It’s good news that credit-card reform legislation is on track to be signed into law soon, but many of those consumer-friendly changes won’t become effective until nine months after the new law is enacted. In the meantime, if you’re unhappy with interest rate hikes, high fees or other unappealing terms imposed by any of your current credit card issuers, you can take matters into your own hands and negotiate better terms, as we explain in the video.
The higher your credit score, the more negotiating power you’ll have, so to arm yourself for battle, first find out your score. At www.annualcreditreport.com you can get a free copy of your credit report from one of the three major credit reporting agencies and a copy of your credit score for a fee of less than $10.
Then check out the average APRs offered for your credit score at www.cardtrak.com. Currently, the average credit card interest rate for people with top credit scores of 760 or higher is 7.45 percent, while the average is 12.01 percent for those in the 660 to 759 prime score range and 18.9 percent for those with sub-prime scores of 500 to 659.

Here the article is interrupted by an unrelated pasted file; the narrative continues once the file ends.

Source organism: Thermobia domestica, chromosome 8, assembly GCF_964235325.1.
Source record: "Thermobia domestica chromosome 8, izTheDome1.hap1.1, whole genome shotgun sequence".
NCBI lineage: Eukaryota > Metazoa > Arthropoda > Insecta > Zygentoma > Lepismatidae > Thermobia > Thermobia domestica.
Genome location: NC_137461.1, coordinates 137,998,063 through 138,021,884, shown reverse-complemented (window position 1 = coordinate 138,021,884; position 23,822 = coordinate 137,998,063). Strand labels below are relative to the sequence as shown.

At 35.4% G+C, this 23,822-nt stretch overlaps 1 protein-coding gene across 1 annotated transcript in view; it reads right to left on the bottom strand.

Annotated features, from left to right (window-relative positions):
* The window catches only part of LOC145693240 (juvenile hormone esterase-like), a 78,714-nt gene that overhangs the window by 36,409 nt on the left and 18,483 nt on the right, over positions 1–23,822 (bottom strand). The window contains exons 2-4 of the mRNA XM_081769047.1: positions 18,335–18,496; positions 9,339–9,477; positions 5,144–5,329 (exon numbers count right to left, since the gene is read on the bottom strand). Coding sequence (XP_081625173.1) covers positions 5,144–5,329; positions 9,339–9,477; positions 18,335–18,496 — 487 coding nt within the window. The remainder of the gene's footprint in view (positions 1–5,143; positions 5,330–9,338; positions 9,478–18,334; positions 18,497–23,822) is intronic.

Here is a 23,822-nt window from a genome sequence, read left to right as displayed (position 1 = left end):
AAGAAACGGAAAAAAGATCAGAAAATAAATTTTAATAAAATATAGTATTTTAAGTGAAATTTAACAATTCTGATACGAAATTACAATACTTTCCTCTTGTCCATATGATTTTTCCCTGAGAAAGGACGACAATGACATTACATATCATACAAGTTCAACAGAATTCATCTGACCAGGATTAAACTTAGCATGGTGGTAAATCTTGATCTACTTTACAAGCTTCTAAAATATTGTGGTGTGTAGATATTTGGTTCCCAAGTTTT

If the customer service supervisor at your card issuer won’t budge despite your best negotiating efforts, shop around for a card with better terms. BillShrink.com has been tracking which credit cards already comply with at least some of the new rules, such allowing adequate time to make monthly payments or eliminating universal default policies that allow card issuers to jack up your rate simply because your credit report showed you had a late payment with another creditor. You can find out how various cards stack up in meeting the new credit cardholders’ bill of rights at by clicking here.—Andrea Rock